Van Gogh’s bold use of color and composition that would eventually became his trademark, were first seen in his Hague paintings. Van Gogh clearly had a soft spot in his heart for the downtrodden,as evidenced by many of these early works.
He later moved to Montmartre, France, where he discovered the works of Monet and other French Impressionists. It was here that he had a chance to meet with Gauguin, and Henri deToulouse Lautrec. This would be the turning point in van Gogh’s career, as he enrolled in the highly praised Fernand Cormon workshop where he further learned to use light and color in novel ways.
Throughout his adult life van Gogh demonstrated symptoms of mental illness. Despite a widespread tendency to romanticize his ill health, modern critics see an artist deeply frustrated by the inactivity and incoherence brought about by his bouts of sickness. According to art critic Robert Hughes, Van Gogh’s late works show an artist at the height of his ability, completely in control and “longing for concision and grace. Alas, his frequent bouts of mental illness finally took their toll. He died largely unknown, at the age of 37, from a self-inflicted gunshot wound.
Pablo Diego José Francisco de Paula Juan Nepomuceno María de los Remedios Cipriano de la Santísima Trinidad Clito Ruiz y Picasso Ruiz Picasso, better known as Pablo Ruiz Picasso was a Spanish painter, draughtsman, and sculptor. He was born in Malaga, Spain, to artist and teacher Jose Ruiz Blasco, and his wife Maria Picasso. A decade later, young Pablo Picasso learned how to paint from his father, who had been appointed teacher at the Da Guarda art school in La Coruna.
Young Pablo would go on to be the co-founder of the Cubist movement. In addition he is recognized for the wide variety of styles embodied in his work. He is perhaps best known for the proto-Cubist Les Demoiselles d’Avignon and Guernica. It is commonly believed that the German bombing of Guernica during the Spanish Civil War had inspired some of his greatest pieces.
In his early years Picasso was already demonstrating an incredible amount of artistic talent. He would go on to paint in a realistic manner throughout his childhood and adolescence. However, during the first decade of the twentieth century his style would change as he experimented with different techniques,theories, and ideas. His world renown accomplishments would make him a household name, and bring him a huge fortune throughout his life. He is truly one of the best-known personalities in twentieth century art.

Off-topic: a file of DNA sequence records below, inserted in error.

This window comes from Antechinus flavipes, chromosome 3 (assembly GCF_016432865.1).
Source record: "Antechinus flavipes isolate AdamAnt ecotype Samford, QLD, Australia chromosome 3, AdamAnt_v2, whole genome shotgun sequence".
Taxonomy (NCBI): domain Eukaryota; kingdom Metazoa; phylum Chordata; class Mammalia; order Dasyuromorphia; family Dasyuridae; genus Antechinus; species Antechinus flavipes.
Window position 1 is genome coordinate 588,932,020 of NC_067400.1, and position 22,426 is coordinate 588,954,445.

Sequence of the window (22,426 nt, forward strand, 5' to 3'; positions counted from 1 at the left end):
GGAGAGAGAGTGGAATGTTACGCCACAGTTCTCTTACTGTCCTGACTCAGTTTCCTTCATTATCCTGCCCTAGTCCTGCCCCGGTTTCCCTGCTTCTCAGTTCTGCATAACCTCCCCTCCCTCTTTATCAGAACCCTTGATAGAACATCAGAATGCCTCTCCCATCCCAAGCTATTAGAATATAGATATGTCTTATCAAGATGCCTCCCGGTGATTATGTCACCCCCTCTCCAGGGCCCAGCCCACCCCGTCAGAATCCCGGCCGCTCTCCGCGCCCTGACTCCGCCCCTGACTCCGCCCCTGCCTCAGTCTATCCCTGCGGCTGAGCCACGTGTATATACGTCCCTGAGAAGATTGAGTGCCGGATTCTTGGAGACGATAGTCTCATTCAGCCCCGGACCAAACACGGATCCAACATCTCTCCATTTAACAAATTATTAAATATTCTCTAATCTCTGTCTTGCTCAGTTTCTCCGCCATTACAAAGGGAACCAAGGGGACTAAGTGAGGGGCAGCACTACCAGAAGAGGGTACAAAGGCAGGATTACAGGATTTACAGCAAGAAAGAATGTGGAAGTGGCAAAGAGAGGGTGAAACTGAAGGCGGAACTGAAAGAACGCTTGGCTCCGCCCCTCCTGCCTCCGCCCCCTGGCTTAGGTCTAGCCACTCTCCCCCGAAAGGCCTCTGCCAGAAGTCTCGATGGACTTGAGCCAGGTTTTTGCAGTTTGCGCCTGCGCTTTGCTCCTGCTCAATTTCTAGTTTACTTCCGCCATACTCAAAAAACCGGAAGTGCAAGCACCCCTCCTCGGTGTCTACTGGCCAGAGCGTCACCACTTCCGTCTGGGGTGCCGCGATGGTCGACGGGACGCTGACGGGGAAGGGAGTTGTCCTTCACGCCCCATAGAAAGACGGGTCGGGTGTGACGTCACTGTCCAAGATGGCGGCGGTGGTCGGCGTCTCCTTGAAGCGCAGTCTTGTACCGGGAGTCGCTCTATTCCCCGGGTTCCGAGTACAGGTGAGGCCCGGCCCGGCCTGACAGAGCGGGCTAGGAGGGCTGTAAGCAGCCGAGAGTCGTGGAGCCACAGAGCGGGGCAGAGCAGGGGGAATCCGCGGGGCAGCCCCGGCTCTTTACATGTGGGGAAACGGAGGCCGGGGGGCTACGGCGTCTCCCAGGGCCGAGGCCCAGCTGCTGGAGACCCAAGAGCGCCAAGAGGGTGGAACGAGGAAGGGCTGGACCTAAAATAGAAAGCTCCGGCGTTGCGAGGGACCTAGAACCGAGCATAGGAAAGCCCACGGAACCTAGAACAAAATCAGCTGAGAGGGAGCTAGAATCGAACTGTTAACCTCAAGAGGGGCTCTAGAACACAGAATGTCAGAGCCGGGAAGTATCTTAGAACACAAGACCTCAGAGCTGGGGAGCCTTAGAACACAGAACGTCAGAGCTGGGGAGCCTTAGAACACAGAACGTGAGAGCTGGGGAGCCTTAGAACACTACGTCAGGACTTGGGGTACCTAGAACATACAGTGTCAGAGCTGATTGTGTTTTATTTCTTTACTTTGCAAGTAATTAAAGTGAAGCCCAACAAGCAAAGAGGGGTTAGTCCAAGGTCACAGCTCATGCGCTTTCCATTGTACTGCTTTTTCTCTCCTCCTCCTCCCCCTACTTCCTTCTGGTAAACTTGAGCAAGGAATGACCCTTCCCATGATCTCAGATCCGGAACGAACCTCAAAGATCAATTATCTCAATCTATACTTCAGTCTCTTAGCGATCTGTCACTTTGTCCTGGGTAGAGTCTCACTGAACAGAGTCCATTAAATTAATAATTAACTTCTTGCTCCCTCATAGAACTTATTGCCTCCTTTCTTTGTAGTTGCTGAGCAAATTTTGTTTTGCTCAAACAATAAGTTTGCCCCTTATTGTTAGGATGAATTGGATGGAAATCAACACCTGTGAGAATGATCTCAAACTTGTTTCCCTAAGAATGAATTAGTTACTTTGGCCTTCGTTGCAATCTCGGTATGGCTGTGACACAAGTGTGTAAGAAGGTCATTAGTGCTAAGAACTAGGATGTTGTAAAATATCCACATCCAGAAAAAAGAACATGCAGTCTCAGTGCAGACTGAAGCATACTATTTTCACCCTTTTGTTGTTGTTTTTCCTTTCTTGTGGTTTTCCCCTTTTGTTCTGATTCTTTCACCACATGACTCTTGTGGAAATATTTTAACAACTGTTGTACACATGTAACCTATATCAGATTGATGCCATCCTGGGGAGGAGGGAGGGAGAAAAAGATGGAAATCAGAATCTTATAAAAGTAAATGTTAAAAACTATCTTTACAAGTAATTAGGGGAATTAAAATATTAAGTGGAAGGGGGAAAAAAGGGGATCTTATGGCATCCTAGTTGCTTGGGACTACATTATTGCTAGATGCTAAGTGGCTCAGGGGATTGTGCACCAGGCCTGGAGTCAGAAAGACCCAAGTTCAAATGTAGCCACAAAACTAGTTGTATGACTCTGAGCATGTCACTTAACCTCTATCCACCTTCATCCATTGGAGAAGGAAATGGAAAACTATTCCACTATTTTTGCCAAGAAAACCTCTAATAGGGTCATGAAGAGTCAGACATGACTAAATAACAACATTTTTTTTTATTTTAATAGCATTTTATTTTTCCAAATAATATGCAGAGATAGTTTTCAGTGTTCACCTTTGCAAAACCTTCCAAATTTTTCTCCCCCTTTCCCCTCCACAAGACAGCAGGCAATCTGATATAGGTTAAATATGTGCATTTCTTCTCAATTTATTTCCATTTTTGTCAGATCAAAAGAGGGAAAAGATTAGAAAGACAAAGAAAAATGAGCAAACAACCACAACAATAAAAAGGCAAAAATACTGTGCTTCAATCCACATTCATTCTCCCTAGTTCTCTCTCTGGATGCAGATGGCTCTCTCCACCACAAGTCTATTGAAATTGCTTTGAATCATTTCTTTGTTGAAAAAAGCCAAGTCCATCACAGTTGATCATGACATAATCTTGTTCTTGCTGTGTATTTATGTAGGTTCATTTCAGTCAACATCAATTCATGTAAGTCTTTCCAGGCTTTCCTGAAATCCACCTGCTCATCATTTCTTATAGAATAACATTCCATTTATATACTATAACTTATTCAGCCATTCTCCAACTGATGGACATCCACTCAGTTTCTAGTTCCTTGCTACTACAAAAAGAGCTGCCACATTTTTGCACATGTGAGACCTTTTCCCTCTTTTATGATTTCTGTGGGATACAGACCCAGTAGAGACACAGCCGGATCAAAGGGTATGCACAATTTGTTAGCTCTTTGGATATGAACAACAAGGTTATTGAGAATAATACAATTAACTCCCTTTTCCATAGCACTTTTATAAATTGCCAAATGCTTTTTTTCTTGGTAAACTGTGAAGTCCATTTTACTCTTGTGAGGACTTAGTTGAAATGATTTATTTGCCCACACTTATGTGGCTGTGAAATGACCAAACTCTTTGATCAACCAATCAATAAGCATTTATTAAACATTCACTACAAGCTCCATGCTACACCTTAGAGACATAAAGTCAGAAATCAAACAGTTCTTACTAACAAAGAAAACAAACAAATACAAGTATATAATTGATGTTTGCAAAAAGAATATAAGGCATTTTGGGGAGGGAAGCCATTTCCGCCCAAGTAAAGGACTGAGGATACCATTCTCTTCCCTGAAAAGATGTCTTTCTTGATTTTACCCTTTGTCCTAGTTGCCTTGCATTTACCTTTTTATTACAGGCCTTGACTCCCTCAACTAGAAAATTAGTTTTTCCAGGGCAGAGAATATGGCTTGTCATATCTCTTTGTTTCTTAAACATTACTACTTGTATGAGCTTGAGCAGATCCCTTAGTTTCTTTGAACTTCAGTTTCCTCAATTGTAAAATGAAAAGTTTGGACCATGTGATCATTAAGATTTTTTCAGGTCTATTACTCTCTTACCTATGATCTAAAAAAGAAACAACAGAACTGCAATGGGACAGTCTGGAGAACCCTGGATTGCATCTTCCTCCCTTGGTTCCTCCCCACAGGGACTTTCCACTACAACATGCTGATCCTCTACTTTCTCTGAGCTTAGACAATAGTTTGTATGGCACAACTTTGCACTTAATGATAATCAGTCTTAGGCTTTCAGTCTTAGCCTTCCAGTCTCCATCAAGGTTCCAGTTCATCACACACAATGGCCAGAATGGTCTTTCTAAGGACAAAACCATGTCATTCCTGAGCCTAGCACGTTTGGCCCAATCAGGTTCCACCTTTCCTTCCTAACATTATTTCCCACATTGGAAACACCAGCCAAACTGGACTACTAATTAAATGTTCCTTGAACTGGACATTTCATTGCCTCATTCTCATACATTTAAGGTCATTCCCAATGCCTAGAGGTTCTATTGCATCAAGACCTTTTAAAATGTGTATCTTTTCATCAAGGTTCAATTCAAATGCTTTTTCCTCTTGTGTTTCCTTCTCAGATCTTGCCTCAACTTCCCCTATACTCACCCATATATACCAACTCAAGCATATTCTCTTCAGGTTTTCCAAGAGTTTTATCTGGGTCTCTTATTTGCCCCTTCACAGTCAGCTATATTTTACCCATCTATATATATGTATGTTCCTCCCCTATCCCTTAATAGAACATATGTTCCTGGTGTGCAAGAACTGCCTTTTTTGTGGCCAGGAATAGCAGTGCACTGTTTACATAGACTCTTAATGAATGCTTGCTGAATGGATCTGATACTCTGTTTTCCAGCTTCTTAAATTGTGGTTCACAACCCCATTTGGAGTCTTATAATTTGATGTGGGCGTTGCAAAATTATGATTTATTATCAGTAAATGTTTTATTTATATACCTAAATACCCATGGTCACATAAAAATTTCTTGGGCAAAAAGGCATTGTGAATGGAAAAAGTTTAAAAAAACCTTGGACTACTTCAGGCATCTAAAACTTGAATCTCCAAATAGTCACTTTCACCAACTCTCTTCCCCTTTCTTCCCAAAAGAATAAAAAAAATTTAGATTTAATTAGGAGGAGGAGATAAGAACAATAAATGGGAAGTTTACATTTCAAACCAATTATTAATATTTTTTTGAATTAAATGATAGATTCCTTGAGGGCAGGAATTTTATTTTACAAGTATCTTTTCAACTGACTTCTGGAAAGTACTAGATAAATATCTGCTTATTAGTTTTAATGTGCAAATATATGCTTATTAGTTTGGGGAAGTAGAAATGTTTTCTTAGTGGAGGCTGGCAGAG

Rembrandt Harmenszoon van Rijn was a Dutch painter and etcher. He is generally considered the most important artist in Dutch history, and one of the greatest painters and print makers that ever plied their trade in Europe. His lifespan falls into a period that historians call the Dutch Golden Age.
He was born in July of 1606 in Leiden, the Netherlands. As he grew up he had the chance to study the life of the masters such as DaVinci and Michelangelo. However, he seemed to be most influenced by the work of Michelangelo Merisi Caravaggio, a revolutionary artist known for his unusual use of lighting, and the strangely out-of-place eroticism of his subjects, even biblical figures! As in the works of Caravaggio, Rembrandt’s background composition remains dark, while his subject is illuminated in a manner which makes the image appear nearly three dimensional.
After having achieved an usually high amount of success as a portrait painter, his later years were marked by personal tragedy and financial hardships. Nevertheless, his etchings and paintings were remained popular throughout his lifetime, and his artistic reputation never falter during his lifetime. He was so highly thought of that nearly every important Dutch painter would end up studying under him. Rembrandt’s greatest creative triumphs are exemplified n his portraits of his contemporaries, illustrations of Biblical scenes, and his self-portraits. In reality, it is his self-portraits that open a window to his inner soul. They create a unique and intimate biography, in which the artist completely portrayed himself without vanity and with the utmost sincerity.
In both painting and printmaking he exhibited a complete knowledge of classical iconography, which he molded to fit the requirements of his own experience; thus, the depiction of biblical scenes came from his intimate knowledge of the specific text, his assimilation of classical composition, and his observations of Amsterdam’s Jewish population. Because of his empathy for the human condition, he has been called “one of the great prophets of civilization.